The recall for ground beef sold between May 21 and June 8 also includes all stores in Michigan and the Columbus area.
USDA spokesman Amanda Eamich said the agency doesn't know how much meat is being recalled and Kroger representatives did not return phone calls regarding the figure.
Though none of the meat remains on store shelves, the USDA urged people who still have ground beef bought during that time period to discard it or bring it to a Kroger store for a refund.
The recall stems from an outbreak between May 30 and June 11, when at least 32 people in Ohio and Michigan became sick with an identical strain of E. coli. The Centers for Disease Control determined that they had all been infected by bacteria with the same genetic fingerprint, meaning the bacteria came from a common source - in this case, mostly meat sold at Kroger.
The bacteria came from the O157:H7 strain, which causes most food-borne outbreaks, according to a CDC report.
James McCurtis, Jr., a spokesman for the Michigan Department of Community Health, said 8 of the 15 people confirmed ill in Michigan with the E. coli strain reported having eaten ground beef purchased at Kroger.
Ohio Department of Health spokesman Kristopher Weiss said a sample of meat submitted by someone who became ill after eating ground beef from a Columbus-area Kroger Marketplace store was found to contain the same strain of E. coli that had caused illnesses in both Ohio and Michigan. It established that at least some of the contaminated meat came from Kroger.
Most of the 17 confirmed cases in Ohio are in the Columbus area, but one person fell ill in both Lucas and Seneca counties, pushing the USDA to expand the recall to Toledo-area stores. There are two more people with E. coli in the Columbus area who are suspected to be infected with the same strain, but tests have not confirmed that yet, Mr. Weiss said.
The 15 cases in Michigan were spread throughout central and southeast Michigan. Tests showed that a previously reported E. coli case in Monroe County was from a different strain.
Kroger cooperated with investigators looking into the source of the outbreak, state and federal officials said.
Gina Nicholson, the food safety manager of Kroger’s Columbus division, said the store issued a consumer health advisory earlier this week to warn customers about the possible outbreak. The alert was displayed at the customer service counter and meat counter of Kroger stores in the affected region, she said.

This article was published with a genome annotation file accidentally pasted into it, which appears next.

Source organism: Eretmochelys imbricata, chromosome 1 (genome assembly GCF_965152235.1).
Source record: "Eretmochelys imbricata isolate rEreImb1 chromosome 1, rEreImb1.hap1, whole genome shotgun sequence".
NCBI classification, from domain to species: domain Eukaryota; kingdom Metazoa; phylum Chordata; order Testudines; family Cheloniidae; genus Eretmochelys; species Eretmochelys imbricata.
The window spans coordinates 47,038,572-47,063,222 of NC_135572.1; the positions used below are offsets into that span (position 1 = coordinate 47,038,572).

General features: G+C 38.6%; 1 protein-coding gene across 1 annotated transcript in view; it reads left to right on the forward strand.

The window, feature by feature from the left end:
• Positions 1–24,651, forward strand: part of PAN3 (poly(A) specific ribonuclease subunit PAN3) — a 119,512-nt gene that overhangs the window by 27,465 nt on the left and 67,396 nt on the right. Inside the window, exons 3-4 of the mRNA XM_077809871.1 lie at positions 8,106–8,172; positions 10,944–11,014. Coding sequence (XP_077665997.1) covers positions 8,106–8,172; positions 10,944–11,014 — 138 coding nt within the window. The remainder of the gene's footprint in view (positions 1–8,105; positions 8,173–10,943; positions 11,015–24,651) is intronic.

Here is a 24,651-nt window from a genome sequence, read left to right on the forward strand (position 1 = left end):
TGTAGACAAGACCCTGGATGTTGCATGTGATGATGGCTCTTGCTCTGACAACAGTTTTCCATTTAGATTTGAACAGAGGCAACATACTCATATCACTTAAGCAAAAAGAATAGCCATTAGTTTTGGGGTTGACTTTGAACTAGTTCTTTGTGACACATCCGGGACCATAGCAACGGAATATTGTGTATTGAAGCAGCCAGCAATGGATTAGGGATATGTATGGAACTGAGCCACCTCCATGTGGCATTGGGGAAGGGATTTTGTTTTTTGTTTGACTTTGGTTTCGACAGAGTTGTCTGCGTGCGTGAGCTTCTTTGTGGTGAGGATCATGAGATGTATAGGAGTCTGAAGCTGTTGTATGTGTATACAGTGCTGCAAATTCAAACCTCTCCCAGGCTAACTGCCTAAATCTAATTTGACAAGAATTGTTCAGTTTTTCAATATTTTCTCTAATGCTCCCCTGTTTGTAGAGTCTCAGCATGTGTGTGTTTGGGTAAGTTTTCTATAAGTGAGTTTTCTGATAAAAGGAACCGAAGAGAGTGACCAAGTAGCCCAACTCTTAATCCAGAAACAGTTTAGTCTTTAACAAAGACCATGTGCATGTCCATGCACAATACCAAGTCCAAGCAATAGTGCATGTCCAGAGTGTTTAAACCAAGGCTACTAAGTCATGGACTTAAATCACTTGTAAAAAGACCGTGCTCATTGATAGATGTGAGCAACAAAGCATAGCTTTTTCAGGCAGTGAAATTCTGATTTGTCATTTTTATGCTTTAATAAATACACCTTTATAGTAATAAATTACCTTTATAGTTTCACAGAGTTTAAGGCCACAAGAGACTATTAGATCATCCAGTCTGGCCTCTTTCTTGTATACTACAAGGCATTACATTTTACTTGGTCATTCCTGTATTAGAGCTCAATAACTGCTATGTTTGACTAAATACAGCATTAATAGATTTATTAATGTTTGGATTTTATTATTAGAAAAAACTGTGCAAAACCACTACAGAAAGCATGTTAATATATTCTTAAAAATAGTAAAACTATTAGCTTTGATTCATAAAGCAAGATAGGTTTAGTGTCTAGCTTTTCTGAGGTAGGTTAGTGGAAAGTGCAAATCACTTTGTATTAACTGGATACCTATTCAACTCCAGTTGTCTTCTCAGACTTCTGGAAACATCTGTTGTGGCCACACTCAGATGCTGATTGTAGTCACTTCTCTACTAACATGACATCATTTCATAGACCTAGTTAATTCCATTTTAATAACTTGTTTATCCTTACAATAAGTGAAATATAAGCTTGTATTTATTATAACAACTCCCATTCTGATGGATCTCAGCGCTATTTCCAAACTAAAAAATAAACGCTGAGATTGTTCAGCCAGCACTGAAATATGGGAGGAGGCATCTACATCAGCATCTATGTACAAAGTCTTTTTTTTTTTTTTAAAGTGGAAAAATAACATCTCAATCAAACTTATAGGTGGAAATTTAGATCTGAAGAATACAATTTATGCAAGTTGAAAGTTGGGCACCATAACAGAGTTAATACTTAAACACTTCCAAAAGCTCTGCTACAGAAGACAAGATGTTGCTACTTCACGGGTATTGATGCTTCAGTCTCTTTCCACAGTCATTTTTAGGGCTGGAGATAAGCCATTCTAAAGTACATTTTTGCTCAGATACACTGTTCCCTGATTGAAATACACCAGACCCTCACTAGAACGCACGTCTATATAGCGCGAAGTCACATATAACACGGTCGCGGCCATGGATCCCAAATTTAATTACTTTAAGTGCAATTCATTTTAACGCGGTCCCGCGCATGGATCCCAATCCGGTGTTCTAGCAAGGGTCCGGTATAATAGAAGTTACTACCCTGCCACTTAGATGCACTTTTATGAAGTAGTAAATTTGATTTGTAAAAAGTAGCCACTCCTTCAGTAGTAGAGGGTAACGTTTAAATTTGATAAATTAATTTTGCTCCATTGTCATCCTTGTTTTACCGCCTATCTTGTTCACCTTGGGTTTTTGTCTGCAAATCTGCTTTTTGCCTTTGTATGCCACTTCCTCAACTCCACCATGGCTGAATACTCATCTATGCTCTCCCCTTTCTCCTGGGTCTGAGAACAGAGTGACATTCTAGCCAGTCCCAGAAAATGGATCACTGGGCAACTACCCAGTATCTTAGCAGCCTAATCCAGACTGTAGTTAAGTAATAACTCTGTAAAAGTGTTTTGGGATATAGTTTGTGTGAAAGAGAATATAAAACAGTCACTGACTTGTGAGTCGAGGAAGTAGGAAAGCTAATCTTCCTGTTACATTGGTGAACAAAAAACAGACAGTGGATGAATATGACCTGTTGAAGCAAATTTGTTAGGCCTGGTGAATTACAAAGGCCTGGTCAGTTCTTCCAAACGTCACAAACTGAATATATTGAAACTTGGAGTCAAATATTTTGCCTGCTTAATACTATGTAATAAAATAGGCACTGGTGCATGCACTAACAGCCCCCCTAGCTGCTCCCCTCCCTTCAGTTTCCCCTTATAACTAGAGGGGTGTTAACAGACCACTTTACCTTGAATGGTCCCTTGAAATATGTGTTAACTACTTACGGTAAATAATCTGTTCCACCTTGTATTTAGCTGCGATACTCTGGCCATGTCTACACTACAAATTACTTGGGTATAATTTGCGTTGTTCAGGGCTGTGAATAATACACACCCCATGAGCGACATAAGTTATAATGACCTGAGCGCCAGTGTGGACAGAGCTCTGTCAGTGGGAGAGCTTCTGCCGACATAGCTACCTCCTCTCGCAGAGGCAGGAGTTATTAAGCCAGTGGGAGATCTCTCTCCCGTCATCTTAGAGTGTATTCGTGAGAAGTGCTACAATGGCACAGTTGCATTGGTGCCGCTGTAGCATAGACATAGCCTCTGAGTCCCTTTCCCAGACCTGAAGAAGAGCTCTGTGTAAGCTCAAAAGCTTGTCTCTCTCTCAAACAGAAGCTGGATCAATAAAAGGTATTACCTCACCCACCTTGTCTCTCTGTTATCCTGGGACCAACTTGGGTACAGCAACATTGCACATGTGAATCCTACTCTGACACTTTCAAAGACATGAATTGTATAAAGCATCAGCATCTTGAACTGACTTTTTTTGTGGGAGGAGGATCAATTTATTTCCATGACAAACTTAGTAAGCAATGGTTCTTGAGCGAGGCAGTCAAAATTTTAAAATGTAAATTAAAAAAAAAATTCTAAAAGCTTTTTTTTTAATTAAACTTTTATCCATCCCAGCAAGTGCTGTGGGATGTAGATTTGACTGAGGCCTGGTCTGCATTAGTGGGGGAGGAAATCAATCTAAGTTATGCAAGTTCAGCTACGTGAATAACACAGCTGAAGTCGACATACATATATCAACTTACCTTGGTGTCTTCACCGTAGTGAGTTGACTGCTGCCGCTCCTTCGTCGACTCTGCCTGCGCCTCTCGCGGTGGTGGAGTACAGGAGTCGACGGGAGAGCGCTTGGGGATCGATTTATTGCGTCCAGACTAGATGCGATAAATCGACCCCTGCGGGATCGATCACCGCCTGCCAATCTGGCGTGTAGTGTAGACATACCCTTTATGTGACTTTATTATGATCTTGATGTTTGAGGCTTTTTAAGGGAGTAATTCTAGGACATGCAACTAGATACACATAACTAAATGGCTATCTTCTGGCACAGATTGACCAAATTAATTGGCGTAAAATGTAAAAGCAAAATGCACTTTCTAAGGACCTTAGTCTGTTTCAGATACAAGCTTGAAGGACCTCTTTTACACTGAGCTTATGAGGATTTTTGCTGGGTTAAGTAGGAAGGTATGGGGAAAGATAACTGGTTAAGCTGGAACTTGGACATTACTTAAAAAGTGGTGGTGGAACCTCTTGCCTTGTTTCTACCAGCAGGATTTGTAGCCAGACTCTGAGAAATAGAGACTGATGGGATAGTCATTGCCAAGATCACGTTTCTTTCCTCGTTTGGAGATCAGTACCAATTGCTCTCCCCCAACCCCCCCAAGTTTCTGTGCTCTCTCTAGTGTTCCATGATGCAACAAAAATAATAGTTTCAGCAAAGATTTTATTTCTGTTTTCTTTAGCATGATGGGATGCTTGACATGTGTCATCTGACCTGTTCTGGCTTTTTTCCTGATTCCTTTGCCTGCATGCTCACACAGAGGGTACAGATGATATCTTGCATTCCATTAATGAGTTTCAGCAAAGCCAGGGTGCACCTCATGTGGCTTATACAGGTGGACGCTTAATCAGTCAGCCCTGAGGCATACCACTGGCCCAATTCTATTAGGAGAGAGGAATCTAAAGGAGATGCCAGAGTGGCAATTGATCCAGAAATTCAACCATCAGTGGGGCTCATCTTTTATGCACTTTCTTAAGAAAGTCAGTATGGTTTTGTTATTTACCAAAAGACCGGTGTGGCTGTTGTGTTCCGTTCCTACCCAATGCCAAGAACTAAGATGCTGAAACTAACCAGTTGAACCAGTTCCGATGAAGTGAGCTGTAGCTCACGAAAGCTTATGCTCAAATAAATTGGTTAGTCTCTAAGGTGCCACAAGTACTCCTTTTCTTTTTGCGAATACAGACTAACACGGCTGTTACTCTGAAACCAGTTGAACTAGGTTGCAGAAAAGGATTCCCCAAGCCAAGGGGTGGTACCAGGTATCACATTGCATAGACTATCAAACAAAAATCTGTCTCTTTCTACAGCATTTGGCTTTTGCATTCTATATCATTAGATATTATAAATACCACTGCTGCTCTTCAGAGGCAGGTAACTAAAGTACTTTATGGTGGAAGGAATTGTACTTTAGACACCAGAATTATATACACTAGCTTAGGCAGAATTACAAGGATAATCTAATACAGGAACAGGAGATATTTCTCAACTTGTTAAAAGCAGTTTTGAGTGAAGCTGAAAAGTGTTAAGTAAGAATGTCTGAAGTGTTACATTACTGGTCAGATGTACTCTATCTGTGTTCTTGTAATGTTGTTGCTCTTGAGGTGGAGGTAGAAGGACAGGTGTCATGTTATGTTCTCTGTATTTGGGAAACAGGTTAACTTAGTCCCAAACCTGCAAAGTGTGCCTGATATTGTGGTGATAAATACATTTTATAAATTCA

At the Kroger store on East Manhattan Boulevard in Toledo yesterday, the case holding ground beef displayed a sheet of paper offering customers tips on safely cooking meat. It was next to a flyer advertising five-pound packages of fresh ground chuck for $1.99 a pound.
The real number of people infected with E. coli during the outbreak could be significantly higher, because many people with milder symptoms never seek treatment.
Bill Marler, a Seattle attorney who specializes in E. coli litigation, said it took the USDA and Kroger too long to announce the recall. He said it’s rare for this many people to get sick before the announcement of a recall.
“They have certainly known for days, if not a week, that the epidemiological evidence was very strong that it was hamburger,” he said. “They should have done everything they could to get these products off the market.”
Ron Walczak of Toledo, a Kroger customer, said he’s concerned about the E. coli outbreak and the quality of meat sold in grocery stores.
Mr. Walczak said he used to enjoy his beef rare, occasionally eating it raw. Now, because of the risk of contamination, his wife won’t let him, he said.
“If I get a hamburger in a restaurant and it’s half-cooked, I send it back,” he said.
Kay Grimmett, who shopped at Kroger yesterday, said she wasn’t concerned about the outbreak because she cooks her meat well done. She said she doesn’t intend to return the ten pounds of ground beef in her freezer.
“I’ve been eating Kroger’s ground beef for years,” she said. “I’m not afraid to use it.”
According to a CDC report Tuesday, 14 people have been hospitalized during the outbreak. One patient has developed a condition called hemolytic-uremic syndrome, which can lead to kidney failure. No deaths have been reported.